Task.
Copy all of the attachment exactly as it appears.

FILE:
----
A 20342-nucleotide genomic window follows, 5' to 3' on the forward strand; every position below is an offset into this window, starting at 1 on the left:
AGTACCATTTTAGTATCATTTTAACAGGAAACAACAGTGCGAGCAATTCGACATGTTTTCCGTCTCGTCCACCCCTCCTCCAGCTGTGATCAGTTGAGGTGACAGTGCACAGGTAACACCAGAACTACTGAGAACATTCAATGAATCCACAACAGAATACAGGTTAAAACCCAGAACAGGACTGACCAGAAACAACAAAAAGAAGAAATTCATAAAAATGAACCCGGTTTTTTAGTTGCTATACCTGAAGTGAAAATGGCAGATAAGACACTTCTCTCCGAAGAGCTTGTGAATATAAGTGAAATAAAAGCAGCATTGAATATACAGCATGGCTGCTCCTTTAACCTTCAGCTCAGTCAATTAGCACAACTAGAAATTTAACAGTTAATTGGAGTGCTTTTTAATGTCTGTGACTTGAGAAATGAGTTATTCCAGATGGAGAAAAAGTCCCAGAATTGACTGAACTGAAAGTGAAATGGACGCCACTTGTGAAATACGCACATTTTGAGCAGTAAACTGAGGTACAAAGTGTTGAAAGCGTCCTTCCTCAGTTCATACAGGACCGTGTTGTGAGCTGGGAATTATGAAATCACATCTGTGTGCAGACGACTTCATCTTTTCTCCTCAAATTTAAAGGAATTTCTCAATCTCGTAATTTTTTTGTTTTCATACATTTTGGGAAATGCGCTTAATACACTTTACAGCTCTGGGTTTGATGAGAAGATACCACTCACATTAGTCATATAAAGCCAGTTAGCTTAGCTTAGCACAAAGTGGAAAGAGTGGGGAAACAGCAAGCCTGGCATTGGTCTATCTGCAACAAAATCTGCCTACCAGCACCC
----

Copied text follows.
A 20342-nucleotide genomic window follows, 5' to 3' on the forward strand; every position below is an offset into this window, starting at 1 on the left:
AGTACCATTTTAGTATCATTTTAACAGGAAACAACAGTGCGAGCAATTCGACATGTTTTCCGTCTCGTCCACCCCTCCTCCAGCTGTGATCAGTTGAGGTGACAGTGCACAGGTAACACCAGAACTACTGAGAACATTCAATGAATCCACAACAGAATACAGGTTAAAACCCAGAACAGGACTGACCAGAAACAACAAAAAGAAGAAATTCATAAAAATGAACCCGGTTTTTTAGTTGCTATACCTGAAGTGAAAATGGCAGATAAGACACTTCTCTCCGAAGAGCTTGTGAATATAAGTGAAATAAAAGCAGCATTGAATATACAGCATGGCTGCTCCTTTAACCTTCAGCTCAGTCAATTAGCACAACTAGAAATTTAACAGTTAATTGGAGTGCTTTTTAATGTCTGTGACTTGAGAAATGAGTTATTCCAGATGGAGAAAAAGTCCCAGAATTGACTGAACTGAAAGTGAAATGGACGCCACTTGTGAAATACGCACATTTTGAGCAGTAAACTGAGGTACAAAGTGTTGAAAGCGTCCTTCCTCAGTTCATACAGGACCGTGTTGTGAGCTGGGAATTATGAAATCACATCTGTGTGCAGACGACTTCATCTTTTCTCCTCAAATTTAAAGGAATTTCTCAATCTCGTAATTTTTTTGTTTTCATACATTTTGGGAAATGCGCTTAATACACTTTACAGCTCTGGGTTTGATGAGAAGATACCACTCACATTAGTCATATAAAGCCAGTTAGCTTAGCTTAGCACAAAGTGGAAAGAGTGGGGAAACAGCAAGCCTGGCATTGGTCTATCTGCAACAAAATCTGCCTACCAGCACCC